The Rarest Super Nintendo Games

1990 Nintendo World Championships: Gold Edition-
Worth: $ 15,000 – $ 21,000
# of Distributed Copies: 26
This game was a prize Nintendo awarded to one winner and 25 runner-ups to their national Powerfest competition held in Los Angeles in 1990. The actual game is a timed compilation of Super Mario Bros, Rad Racer and Tetris each specifically made for the tournament, and containing a unique scoring system not used in any other game versions.

Star Fox Super Weekend Cartridge-
Worth: $ 200- $ 380
# of Distributed Copies: Less than 2000

This version of StarFox was only used in-store game tournaments at Blockbuster and during Nintendo Power Tournaments. They were only sold publicly to Blockbuster shoppers who made their way to the bargain bin and seemed to circle around to eBay Buyers frequently.

Donkey Kong Country Competition Cartridge-
Worth: $ 300- $ 730
# of Distributed Copies: Less than 2500
Donkey Kong Country Competition cartridges were another to only debut during Blockbuster in store tournaments and never received a commercial release. Only about 1800 of these are rumored to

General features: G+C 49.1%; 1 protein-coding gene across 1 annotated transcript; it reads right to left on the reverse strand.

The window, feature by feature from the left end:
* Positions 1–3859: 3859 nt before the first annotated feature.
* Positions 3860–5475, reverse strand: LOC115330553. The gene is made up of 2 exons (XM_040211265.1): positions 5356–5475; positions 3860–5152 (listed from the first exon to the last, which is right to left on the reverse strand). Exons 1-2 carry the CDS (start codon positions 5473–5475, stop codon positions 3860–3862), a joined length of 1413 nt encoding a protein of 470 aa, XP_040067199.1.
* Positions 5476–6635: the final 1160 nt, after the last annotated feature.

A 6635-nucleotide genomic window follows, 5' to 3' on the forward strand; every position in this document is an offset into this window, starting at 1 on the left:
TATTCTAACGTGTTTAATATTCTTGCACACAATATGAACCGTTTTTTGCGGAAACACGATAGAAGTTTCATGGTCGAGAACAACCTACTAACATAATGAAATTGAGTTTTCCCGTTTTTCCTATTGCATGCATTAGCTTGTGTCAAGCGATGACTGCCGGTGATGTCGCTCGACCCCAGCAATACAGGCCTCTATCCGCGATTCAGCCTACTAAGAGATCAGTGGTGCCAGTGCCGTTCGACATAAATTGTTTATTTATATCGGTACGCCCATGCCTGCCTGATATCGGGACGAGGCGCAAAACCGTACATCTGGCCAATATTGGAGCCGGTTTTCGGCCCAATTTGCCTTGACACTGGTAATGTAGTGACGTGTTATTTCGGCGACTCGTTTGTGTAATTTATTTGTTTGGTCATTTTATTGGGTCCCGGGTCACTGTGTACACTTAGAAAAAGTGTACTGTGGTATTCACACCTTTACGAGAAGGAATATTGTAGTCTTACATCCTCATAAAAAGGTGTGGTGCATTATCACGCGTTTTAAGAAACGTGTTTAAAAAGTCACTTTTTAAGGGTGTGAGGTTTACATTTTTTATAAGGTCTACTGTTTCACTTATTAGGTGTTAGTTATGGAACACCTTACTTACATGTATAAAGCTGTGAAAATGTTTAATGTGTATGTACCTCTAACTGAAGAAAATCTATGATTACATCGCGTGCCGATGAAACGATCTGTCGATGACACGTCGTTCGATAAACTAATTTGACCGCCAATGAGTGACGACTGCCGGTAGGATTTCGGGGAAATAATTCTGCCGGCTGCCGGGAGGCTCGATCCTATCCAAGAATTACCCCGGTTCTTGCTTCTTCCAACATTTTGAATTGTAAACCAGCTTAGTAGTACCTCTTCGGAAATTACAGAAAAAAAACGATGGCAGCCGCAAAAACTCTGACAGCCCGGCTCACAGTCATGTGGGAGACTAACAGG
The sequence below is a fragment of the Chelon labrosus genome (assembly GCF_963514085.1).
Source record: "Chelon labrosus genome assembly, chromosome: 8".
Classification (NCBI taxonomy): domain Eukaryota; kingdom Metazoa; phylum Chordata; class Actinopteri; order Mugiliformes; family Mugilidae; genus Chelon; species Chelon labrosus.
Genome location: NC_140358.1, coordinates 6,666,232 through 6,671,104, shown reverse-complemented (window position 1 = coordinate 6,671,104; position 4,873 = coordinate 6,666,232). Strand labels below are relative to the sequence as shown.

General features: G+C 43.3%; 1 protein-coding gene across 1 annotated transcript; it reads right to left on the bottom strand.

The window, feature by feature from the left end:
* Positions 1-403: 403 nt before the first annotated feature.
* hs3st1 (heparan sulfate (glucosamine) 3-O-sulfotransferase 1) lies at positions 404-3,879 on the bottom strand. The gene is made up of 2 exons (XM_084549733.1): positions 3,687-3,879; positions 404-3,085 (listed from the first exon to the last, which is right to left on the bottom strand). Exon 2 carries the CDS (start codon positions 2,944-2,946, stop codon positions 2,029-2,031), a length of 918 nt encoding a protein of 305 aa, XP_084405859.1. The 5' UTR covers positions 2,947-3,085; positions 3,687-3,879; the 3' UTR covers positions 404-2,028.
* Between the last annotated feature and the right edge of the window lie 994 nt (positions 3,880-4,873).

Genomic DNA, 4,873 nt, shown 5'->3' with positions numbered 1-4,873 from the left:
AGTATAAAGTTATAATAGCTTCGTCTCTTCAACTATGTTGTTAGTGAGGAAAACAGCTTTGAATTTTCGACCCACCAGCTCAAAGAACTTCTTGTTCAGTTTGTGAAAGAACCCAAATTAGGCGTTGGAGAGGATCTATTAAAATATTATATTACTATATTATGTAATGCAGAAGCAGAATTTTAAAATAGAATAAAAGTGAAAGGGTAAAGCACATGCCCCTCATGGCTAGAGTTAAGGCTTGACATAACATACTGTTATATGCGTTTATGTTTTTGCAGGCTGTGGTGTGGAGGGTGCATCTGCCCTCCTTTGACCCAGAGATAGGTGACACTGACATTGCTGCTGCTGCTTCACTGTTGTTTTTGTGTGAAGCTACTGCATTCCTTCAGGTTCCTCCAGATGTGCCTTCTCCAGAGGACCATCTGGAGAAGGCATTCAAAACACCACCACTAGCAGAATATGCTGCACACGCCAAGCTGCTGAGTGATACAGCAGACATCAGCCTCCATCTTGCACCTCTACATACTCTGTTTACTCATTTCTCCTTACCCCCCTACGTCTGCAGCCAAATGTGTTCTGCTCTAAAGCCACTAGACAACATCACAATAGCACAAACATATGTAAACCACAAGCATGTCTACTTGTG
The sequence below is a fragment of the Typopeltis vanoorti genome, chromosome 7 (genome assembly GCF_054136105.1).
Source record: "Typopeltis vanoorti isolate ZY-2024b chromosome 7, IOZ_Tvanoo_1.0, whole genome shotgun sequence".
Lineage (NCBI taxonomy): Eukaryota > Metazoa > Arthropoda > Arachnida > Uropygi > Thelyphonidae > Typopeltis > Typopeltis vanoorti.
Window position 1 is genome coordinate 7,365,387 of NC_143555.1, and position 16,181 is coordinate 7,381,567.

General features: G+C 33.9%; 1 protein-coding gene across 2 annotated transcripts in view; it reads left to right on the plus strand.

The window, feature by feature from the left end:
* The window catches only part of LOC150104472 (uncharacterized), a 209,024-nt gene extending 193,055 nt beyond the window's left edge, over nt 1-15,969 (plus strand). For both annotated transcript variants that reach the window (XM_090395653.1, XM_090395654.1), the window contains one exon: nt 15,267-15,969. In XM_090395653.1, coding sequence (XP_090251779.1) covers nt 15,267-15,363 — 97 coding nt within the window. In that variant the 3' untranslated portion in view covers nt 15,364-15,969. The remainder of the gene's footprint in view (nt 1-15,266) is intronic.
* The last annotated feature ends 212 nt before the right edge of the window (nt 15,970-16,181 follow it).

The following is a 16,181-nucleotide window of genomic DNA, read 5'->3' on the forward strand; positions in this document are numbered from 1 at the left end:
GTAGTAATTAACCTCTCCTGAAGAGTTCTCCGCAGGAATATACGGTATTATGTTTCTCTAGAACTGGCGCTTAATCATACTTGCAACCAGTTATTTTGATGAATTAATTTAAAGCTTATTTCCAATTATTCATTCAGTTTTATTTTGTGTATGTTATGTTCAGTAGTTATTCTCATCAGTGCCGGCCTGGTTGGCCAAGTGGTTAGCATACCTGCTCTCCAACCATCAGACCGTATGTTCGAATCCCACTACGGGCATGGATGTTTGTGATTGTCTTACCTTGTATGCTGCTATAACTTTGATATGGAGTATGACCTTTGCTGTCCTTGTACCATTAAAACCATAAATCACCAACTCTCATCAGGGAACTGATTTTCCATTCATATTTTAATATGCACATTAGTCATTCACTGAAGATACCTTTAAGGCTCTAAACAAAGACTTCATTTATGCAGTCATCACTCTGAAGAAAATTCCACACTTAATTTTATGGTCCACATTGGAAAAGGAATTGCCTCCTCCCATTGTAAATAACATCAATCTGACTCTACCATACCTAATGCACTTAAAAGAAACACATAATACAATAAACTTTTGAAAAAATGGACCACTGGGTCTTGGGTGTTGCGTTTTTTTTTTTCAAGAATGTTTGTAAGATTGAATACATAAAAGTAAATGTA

have made it into the bargain bin to be bought by customers while the rest were collected by tournament winners and employees.

Nintendo Powerfest '94 Cart –
Worth: $ 13,000- $ 24,000
# of Distributed Copies: 1
The 1994 Nintendo Powerfest Competition called for a compilation of Super Mario: Lost Levels, Super Mario Kart, and Ken Griffey Jr Baseball for use during the championship. The cartridge was about half the size of a Super Nintendo system. Only 32 were manufactured and 31 of them were scrapped for parts. The remaining cartridge was found by luck at a garage sale and is considered the most valuable video game in the world. It has only shown up twice on eBay for the not-so-generous price of $ 50,000 starting bid.

Stadium Events-
Worth: $ 2000- $ 9,000
# of Distributed Copies: Between 2000 and 3000
Stadium Events is quite rare due to the fact that Nintendo recalled the game after deciding to grant the game a first party production. When re-released as "World Class Track Meet", Nintendo decided to make it compatible with their Power Pad rather than use the first editions accessory to the 'Family Fun Fitness Pad'. The PAL version of this game is not worth as much as it was not on the recall list. The total distribution tally does not include how many games were sold prior to the recall and it is claimed that less than 200 of the original version made their way into SNES owners' homes.

Source by Ted E Jones

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